Abstract

Polygonal active contours (snakes) have been used with success for target segmentation and tracking. We propose to adapt a technique based on the minimum description length principle to estimate the complexity (proportional to the number of nodes) of the polygon used for the segmentation. We demonstrate that, provided that an up-and-down multiresolution strategy is implemented, it is possible to estimate efficiently this number of nodes without a priori knowledge and with a fast algorithm, leading to a segmentation criterion without free parameters. We also show that, for polygonal-shaped objects, this new technique leads to better results than using a simple regularization strategy based on the smoothness of the contour.

© 2001 Optical Society of America

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References

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  1. O. Germain and Ph. Réfrégier, “Optimal snake-based segmentation of a random luminance target on a spatially disjoint background,” Opt. Lett. 21, 1845–1847 (1996).
    [CrossRef] [PubMed]
  2. C. Chesnaud, V. Pagé, and Ph. Réfrégier, “Robustness improvement of the statistically independent region snake-based segmentation method,” Opt. Lett. 23, 488–490 (1998).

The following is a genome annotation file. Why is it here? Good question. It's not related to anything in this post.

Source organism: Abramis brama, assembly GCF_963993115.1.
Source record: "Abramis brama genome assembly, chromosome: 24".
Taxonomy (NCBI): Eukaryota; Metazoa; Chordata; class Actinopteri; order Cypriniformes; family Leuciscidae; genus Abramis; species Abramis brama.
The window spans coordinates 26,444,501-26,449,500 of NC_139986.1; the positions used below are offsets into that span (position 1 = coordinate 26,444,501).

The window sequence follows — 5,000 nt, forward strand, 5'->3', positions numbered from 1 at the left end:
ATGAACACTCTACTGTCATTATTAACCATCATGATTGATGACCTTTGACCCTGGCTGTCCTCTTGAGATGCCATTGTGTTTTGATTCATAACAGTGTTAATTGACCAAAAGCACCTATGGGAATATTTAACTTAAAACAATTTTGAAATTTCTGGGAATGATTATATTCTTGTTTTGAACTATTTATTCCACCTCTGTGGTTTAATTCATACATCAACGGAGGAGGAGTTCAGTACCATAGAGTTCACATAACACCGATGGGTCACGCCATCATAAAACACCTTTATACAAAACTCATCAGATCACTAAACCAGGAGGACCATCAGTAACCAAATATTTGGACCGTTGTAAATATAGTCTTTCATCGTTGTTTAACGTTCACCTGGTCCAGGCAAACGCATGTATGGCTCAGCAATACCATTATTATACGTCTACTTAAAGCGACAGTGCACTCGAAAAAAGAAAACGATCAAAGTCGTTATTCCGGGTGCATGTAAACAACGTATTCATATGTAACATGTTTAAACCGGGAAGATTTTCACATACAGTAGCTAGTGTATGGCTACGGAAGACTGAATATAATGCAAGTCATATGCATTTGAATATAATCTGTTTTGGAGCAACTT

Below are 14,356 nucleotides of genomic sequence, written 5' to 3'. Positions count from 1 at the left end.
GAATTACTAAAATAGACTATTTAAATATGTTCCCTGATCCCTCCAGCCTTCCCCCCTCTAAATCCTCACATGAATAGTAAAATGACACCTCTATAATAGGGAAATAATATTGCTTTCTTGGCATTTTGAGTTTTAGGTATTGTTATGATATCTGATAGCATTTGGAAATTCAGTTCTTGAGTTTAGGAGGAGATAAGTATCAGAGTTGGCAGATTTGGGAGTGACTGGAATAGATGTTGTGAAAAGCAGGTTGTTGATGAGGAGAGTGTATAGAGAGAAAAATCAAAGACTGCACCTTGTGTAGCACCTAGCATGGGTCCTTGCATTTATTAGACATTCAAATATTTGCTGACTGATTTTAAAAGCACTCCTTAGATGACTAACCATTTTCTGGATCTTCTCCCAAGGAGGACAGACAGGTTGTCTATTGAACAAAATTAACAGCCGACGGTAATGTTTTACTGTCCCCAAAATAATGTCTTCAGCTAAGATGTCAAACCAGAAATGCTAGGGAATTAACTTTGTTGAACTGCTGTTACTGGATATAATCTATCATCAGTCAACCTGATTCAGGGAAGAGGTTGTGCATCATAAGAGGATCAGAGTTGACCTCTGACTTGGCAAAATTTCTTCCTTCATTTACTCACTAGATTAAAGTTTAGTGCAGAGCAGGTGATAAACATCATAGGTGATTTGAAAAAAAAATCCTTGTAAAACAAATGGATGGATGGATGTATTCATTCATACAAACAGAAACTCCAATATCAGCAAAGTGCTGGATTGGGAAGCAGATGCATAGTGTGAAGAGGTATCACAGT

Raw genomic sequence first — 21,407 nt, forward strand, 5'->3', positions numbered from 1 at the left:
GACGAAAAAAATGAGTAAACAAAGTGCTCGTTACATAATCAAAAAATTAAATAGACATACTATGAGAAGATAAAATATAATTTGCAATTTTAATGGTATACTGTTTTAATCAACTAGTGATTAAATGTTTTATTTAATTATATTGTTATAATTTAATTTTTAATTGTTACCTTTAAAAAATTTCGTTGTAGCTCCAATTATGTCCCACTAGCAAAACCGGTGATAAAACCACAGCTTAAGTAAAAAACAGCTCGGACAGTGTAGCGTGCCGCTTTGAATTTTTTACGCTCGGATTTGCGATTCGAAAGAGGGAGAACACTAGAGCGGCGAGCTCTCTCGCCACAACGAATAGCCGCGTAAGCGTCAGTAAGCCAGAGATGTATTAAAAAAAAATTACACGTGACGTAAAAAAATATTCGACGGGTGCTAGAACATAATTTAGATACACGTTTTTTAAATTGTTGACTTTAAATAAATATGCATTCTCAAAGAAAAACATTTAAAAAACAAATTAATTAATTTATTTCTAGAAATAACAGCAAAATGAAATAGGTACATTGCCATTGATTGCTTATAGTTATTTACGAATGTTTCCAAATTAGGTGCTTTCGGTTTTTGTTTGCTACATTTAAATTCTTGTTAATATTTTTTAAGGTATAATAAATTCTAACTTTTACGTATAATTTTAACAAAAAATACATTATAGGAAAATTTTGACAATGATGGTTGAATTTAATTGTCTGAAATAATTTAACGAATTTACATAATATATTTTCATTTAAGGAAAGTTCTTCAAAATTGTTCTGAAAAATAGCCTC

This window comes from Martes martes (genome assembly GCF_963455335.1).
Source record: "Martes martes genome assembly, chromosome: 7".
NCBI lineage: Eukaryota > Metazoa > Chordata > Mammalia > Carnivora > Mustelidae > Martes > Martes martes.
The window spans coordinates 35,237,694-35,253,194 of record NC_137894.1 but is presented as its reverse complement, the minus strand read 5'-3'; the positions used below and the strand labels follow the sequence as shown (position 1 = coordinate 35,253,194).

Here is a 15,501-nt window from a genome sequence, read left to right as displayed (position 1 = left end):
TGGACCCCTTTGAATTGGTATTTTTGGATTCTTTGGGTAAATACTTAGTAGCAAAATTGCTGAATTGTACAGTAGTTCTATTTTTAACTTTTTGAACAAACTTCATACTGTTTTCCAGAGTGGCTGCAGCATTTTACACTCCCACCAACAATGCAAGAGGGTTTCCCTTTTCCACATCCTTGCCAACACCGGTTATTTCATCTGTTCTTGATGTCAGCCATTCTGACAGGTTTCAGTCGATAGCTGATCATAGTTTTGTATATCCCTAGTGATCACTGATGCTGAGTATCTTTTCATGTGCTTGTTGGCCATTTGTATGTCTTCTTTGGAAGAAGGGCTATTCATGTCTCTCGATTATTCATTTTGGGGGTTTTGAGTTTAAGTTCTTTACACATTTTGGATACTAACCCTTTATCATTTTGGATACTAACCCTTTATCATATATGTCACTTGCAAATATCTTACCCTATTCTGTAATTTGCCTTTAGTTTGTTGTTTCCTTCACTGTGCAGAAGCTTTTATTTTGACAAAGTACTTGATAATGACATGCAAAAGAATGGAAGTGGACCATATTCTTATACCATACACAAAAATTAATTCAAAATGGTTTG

[CrossRef]
  3. C. Chesnaud, Ph. Réfrégier, and V. Boulet, “Statistical region snake-based segmentation adapted to different physical noise models,” IEEE Trans. Pattern Anal. Mach. Intell. 21, 1145–1157 (1999).
    [CrossRef]
  4. M. Kass, A. Witkin, and D. Terzopoulos, “Snakes: active contour models,” Int. J. Comput. Vision 1, 321–331 (1988).
    [CrossRef]
  5. R. Ronfard, “Region-based strategies for active contour models,” Int. J. Comput. Vision 2, 229–251 (1994).
    [CrossRef]
  6. S. C. Zhu and A. Yuille, “Region competition: Unifying snakes, region growing, and Bayes/MDL for multiband image segmentation,” IEEE Trans. Pattern Anal. Mach. Intell.874–900 (1996).
  7. M. A. T. Figueiredo, J. M. N. Leitão, and A. K. Jain, “Unsupervised contour representation and estimation using B-splines and a minimum description length criterion,” IEEE Trans. Image Process. 9, 1075–1087 (2000).
    [CrossRef]
  8. J. Rissanen, Stochastic Complexity in Statistical Inquiry (World Scientific, Singapore, 1989).
  9. C. E. Shannon, “A mathematical theory of communication,” Bell Syst. Tech. J. 27, 379–423 (1948).
    [CrossRef]

2000 (1)

M. A. T. Figueiredo, J. M. N. Leitão, and A. K. Jain, “Unsupervised contour representation and estimation using B-splines and a minimum description length criterion,” IEEE Trans. Image Process. 9, 1075–1087 (2000).
[CrossRef]

1999 (1)

C. Chesnaud, Ph. Réfrégier, and V. Boulet, “Statistical region snake-based segmentation adapted to different physical noise models,” IEEE Trans. Pattern Anal. Mach. Intell. 21, 1145–1157 (1999).
[CrossRef]

1998 (1)

1996 (2)

O. Germain and Ph. Réfrégier, “Optimal snake-based segmentation of a random luminance target on a spatially disjoint background,” Opt. Lett. 21, 1845–1847 (1996).